Dermatology and Skin Care Updates from Waterhoody

All about sunscreen: How it works, how much to use, what to look for

All about sunscreen: How it works, how much to use, what to look for

Four part series on sunscreen in one easy to read blog post.



How does sunscreen work?

Sunscreen is made up of particles that are able to absorb the sun’s rays before they hit your skin.  This prevents most of the sun’s dangerous radiation from causing damage to the DNA of your skin cells—damage that could otherwise lead to skin cancer and skin aging.  When the sunscreen’s molecules absorb the UV light, they are converted to inactive particles that can no longer absorb the radiation.   As there are a finite number of sunscreen particles on your skin, eventually most of them are deactivated by the sun’s radiation and the sunscreen loses it’s ability to protect you.  This is the main reason you should reapply sunscreen after about 2 hours of sun exposure. Sun protective (UPF) clothing is an effective alternative to sunscreen as it does not lose it’s sun protective abilities throughout the day and provides lasting protection. Of course, you would still want to use sunscreen on areas not covered by UPF clothing.


What does SPF mean?

SPF stands for sun protective factor and it represents a relative value of how much a sunscreen can increase the time you can be in the sun before your skin starts to burn.  For example if you have light skin and typically it takes 5 minutes before your skin starts to turn pink, an SPF 15 sunscreen theoretically will allow for 5x15 minutes or 75 minutes before you will start to burn. 


What does broad spectrum mean?

Broad spectrum means that a sunscreen protects against two types of ultraviolet sun rays, UVB and UVA.  UVB is the shorter wavelength of sunlight that leads to sunburn and protection against UVB is represented by the sunscreen's SPF.  When you are exposed to UVB your skin starts to turn pink.  So, it is relatively easy to measure whether a sunscreen is protecting you - it will take longer for your skin to turn pink with the sunscreen when exposed to UVB light than without.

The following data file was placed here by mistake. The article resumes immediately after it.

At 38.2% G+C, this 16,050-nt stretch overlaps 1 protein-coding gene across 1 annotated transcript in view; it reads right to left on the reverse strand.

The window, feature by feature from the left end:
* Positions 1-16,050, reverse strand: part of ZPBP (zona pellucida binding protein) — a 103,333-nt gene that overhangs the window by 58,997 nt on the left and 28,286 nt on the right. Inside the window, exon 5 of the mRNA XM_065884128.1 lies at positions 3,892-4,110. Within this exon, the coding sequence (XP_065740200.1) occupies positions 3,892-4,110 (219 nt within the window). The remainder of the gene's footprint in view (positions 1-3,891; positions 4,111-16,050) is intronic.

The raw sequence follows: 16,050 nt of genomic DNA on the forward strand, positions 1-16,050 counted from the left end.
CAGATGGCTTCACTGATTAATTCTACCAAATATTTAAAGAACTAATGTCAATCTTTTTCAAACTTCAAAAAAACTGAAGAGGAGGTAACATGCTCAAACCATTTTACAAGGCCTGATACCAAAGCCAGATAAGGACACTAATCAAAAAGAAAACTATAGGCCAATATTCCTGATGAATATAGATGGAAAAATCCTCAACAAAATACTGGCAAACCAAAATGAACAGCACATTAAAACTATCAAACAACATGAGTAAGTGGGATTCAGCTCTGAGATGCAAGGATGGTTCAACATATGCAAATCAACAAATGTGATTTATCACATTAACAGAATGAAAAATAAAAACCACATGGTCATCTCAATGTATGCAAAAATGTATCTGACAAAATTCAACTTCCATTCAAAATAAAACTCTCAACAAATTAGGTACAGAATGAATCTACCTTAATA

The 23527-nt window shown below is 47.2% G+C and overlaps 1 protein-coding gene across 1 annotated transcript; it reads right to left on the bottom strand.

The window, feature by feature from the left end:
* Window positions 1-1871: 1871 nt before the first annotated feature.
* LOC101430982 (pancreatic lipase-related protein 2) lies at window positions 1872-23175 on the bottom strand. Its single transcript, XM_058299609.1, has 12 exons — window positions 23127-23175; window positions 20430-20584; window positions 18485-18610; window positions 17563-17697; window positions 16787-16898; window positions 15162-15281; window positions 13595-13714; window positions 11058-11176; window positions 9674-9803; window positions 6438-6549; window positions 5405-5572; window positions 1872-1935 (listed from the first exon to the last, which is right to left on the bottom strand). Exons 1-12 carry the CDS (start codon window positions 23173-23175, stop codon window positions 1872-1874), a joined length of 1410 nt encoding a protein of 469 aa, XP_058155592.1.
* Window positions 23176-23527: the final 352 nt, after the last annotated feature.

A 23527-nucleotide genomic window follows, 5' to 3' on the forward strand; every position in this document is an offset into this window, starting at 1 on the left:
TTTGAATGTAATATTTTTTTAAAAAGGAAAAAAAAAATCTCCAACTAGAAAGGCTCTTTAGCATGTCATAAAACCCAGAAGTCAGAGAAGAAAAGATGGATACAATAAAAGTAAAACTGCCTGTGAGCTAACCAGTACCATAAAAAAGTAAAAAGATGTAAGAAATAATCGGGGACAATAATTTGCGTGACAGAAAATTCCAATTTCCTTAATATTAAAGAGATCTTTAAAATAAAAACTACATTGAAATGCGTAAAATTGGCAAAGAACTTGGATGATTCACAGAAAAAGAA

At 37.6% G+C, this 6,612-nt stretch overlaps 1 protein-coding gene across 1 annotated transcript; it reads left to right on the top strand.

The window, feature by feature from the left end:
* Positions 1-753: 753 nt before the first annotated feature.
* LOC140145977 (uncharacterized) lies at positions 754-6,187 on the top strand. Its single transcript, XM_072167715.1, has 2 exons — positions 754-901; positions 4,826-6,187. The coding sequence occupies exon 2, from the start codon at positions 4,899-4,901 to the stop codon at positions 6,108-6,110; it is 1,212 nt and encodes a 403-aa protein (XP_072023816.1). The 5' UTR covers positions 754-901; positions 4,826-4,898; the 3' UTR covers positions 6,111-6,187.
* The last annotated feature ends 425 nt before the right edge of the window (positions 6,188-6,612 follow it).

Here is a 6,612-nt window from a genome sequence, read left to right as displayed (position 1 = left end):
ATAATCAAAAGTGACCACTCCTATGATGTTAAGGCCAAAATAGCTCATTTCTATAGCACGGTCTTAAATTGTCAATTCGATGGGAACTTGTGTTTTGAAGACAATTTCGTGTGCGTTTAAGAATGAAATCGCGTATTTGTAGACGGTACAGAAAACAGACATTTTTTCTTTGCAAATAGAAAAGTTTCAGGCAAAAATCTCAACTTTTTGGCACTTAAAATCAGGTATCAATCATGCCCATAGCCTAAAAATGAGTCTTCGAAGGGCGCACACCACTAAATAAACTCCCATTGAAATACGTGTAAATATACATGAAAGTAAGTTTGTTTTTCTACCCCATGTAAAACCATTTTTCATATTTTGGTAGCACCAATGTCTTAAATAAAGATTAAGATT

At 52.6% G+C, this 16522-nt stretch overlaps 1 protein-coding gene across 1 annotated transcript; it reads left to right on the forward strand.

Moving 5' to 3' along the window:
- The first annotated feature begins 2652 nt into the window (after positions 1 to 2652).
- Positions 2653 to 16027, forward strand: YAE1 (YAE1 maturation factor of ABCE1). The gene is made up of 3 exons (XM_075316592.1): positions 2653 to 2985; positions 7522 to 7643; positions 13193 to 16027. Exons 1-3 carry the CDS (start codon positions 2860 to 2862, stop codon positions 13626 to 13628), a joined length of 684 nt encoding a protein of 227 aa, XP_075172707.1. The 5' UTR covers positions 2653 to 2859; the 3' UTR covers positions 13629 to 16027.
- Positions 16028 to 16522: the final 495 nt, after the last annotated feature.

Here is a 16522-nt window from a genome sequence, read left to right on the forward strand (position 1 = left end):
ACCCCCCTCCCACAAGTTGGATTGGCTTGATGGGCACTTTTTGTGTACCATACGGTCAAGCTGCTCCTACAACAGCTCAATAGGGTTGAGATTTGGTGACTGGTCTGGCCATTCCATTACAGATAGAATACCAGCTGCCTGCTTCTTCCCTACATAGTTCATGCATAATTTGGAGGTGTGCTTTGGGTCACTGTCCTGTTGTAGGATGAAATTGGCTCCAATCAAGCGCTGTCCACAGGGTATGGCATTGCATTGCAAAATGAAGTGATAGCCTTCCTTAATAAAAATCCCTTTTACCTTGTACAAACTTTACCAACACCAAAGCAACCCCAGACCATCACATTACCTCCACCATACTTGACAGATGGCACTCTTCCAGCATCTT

UVA on the other hand is a longer wavelength of sunlight that penetrates into the skin and causes slower deeper damage like wrinkles, thinning of the mid layer of skin and discoloring of the skin.  Because its effects are over longer periods of time, it is more to difficult to measure the value of UVA protection that a sunscreen provides.  Instead, we rely on the properties of the ingredients in the sunscreen to tell us whether it will protect against UVA.  Zinc and Avobenzone are the most effective ingredients to protect broadly and should be in any daily sunscreen used to help prevent photo aging.  The most effective way to protect your skin from the sun is to wear sun protective clothing, which protects against the broadest spectrum, and apply Zinc or Avobenzone-based sunscreen on parts of the skin that are not covered by the clothing.


Does using an SPF greater than 30 make a difference? 

The answer to this question depends on how much sunscreen you apply. In a prior blog post, I defined the SPF value.  Another way of defining SPF is to think about the fraction of the sun’s light that is filtered out with each SPF value. An SPF of 30 allows 1/30 of the rays to reach your skin which is equivalent to blocking out 29/30 or 97% of the rays and an SPF 50 blocks out 98% of the rays (only a 1% increase from spf 30), so the percent difference between these SPF values is not huge. In theory, using an SPF of 30 would block out about 97% of the sun’s rays and that sounds pretty good, right?


However, in order to achieve the SPF on the bottle, you have to apply about a shot glass full of sunscreen to your body with each application.  Most of us only apply about 1/4 to 1/2 of the recommended amount of sunscreen, so we do not achieve our goal of an SPF of 30.  A study published in the Journal of the American Academy of Dermatology in 2012 found the sunscreens with an spf of 70 or greater provided adequate protection when used in a typical fashion (applying about 1/4 of the amount used in traditional SPF testing).  Another study also published in 2012 showed that consumers who applied 2 coats of sunscreen prior to sun exposure obtained adequate protection from the sun when using an SPF of 30 or greater.  


Key points to remember from this series:

  1. Sun protective clothing is easier to use and more effective than sunscreen at protecting your skin from the sun’s radiation
  2. You should reapply sunscreen every 2 hours when you are out all day to maintain adequate sun protection
  3. Sunscreen used on a daily basis should be broad spectrum (contain zinc or avobenzone) to protect from the sun rays that lead to photo aging even when you are less concerned about sunburn 
  4. To get adequate protection from the sun, use SPF 70+ or apply two coats of SPF 30
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